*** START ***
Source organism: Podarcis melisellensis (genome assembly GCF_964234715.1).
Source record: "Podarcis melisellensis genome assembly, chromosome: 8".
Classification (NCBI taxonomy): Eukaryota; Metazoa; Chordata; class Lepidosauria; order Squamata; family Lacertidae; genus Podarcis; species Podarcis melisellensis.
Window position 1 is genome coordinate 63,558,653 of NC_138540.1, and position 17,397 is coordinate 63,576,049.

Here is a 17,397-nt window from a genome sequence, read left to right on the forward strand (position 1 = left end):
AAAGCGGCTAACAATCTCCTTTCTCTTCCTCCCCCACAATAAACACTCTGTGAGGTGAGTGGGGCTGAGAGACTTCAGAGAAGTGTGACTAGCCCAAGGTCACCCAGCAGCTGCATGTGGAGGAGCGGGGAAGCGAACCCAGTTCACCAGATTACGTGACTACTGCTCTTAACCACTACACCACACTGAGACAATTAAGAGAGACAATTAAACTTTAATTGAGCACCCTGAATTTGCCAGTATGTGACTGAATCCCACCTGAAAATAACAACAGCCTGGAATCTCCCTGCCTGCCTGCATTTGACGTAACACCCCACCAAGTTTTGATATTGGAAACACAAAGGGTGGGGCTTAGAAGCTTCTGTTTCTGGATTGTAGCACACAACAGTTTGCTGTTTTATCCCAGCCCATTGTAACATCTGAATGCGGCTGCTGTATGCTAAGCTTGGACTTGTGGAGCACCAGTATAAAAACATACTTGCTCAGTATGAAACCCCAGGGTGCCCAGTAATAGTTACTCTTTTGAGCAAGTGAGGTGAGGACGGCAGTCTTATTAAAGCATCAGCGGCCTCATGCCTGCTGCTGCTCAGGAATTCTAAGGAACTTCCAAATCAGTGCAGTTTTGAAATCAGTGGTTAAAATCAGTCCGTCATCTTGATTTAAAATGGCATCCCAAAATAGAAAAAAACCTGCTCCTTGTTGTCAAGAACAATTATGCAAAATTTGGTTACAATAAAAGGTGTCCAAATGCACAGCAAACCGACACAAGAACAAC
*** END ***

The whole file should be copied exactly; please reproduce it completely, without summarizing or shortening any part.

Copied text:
Source organism: Podarcis melisellensis (genome assembly GCF_964234715.1).
Source record: "Podarcis melisellensis genome assembly, chromosome: 8".
Classification (NCBI taxonomy): Eukaryota; Metazoa; Chordata; class Lepidosauria; order Squamata; family Lacertidae; genus Podarcis; species Podarcis melisellensis.
Window position 1 is genome coordinate 63,558,653 of NC_138540.1, and position 17,397 is coordinate 63,576,049.

Here is a 17,397-nt window from a genome sequence, read left to right on the forward strand (position 1 = left end):
AAAGCGGCTAACAATCTCCTTTCTCTTCCTCCCCCACAATAAACACTCTGTGAGGTGAGTGGGGCTGAGAGACTTCAGAGAAGTGTGACTAGCCCAAGGTCACCCAGCAGCTGCATGTGGAGGAGCGGGGAAGCGAACCCAGTTCACCAGATTACGTGACTACTGCTCTTAACCACTACACCACACTGAGACAATTAAGAGAGACAATTAAACTTTAATTGAGCACCCTGAATTTGCCAGTATGTGACTGAATCCCACCTGAAAATAACAACAGCCTGGAATCTCCCTGCCTGCCTGCATTTGACGTAACACCCCACCAAGTTTTGATATTGGAAACACAAAGGGTGGGGCTTAGAAGCTTCTGTTTCTGGATTGTAGCACACAACAGTTTGCTGTTTTATCCCAGCCCATTGTAACATCTGAATGCGGCTGCTGTATGCTAAGCTTGGACTTGTGGAGCACCAGTATAAAAACATACTTGCTCAGTATGAAACCCCAGGGTGCCCAGTAATAGTTACTCTTTTGAGCAAGTGAGGTGAGGACGGCAGTCTTATTAAAGCATCAGCGGCCTCATGCCTGCTGCTGCTCAGGAATTCTAAGGAACTTCCAAATCAGTGCAGTTTTGAAATCAGTGGTTAAAATCAGTCCGTCATCTTGATTTAAAATGGCATCCCAAAATAGAAAAAAACCTGCTCCTTGTTGTCAAGAACAATTATGCAAAATTTGGTTACAATAAAAGGTGTCCAAATGCACAGCAAACCGACACAAGAACAAC